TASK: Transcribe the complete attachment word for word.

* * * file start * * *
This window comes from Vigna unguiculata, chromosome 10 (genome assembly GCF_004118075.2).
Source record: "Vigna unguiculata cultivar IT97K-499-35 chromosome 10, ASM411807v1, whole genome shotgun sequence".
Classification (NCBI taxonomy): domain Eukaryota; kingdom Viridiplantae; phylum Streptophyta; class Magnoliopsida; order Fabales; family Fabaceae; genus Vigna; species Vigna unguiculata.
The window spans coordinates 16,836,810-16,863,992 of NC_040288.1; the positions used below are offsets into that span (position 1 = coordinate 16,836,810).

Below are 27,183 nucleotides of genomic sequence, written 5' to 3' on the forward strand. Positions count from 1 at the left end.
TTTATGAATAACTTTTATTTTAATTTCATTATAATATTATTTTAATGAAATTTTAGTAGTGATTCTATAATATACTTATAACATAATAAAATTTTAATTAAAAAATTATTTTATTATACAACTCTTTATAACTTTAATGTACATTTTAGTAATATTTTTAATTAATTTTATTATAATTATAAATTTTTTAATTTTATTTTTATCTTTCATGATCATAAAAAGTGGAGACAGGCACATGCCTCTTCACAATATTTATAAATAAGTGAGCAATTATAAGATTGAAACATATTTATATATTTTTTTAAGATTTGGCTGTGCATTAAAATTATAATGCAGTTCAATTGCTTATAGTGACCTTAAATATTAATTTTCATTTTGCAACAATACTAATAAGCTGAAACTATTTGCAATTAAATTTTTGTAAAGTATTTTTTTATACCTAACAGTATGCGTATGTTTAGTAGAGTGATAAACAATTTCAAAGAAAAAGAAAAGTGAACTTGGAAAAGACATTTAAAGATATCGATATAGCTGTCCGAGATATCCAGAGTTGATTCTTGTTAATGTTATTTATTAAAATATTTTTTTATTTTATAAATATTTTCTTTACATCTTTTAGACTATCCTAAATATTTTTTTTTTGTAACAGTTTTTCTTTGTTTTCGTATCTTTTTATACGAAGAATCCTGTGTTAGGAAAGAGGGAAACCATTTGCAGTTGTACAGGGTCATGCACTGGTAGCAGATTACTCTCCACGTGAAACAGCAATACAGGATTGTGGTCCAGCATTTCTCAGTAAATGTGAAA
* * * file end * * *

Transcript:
This window comes from Vigna unguiculata, chromosome 10 (genome assembly GCF_004118075.2).
Source record: "Vigna unguiculata cultivar IT97K-499-35 chromosome 10, ASM411807v1, whole genome shotgun sequence".
Classification (NCBI taxonomy): domain Eukaryota; kingdom Viridiplantae; phylum Streptophyta; class Magnoliopsida; order Fabales; family Fabaceae; genus Vigna; species Vigna unguiculata.
The window spans coordinates 16,836,810-16,863,992 of NC_040288.1; the positions used below are offsets into that span (position 1 = coordinate 16,836,810).

Below are 27,183 nucleotides of genomic sequence, written 5' to 3' on the forward strand. Positions count from 1 at the left end.
TTTATGAATAACTTTTATTTTAATTTCATTATAATATTATTTTAATGAAATTTTAGTAGTGATTCTATAATATACTTATAACATAATAAAATTTTAATTAAAAAATTATTTTATTATACAACTCTTTATAACTTTAATGTACATTTTAGTAATATTTTTAATTAATTTTATTATAATTATAAATTTTTTAATTTTATTTTTATCTTTCATGATCATAAAAAGTGGAGACAGGCACATGCCTCTTCACAATATTTATAAATAAGTGAGCAATTATAAGATTGAAACATATTTATATATTTTTTTAAGATTTGGCTGTGCATTAAAATTATAATGCAGTTCAATTGCTTATAGTGACCTTAAATATTAATTTTCATTTTGCAACAATACTAATAAGCTGAAACTATTTGCAATTAAATTTTTGTAAAGTATTTTTTTATACCTAACAGTATGCGTATGTTTAGTAGAGTGATAAACAATTTCAAAGAAAAAGAAAAGTGAACTTGGAAAAGACATTTAAAGATATCGATATAGCTGTCCGAGATATCCAGAGTTGATTCTTGTTAATGTTATTTATTAAAATATTTTTTTATTTTATAAATATTTTCTTTACATCTTTTAGACTATCCTAAATATTTTTTTTTTGTAACAGTTTTTCTTTGTTTTCGTATCTTTTTATACGAAGAATCCTGTGTTAGGAAAGAGGGAAACCATTTGCAGTTGTACAGGGTCATGCACTGGTAGCAGATTACTCTCCACGTGAAACAGCAATACAGGATTGTGGTCCAGCATTTCTCAGTAAATGTGAAA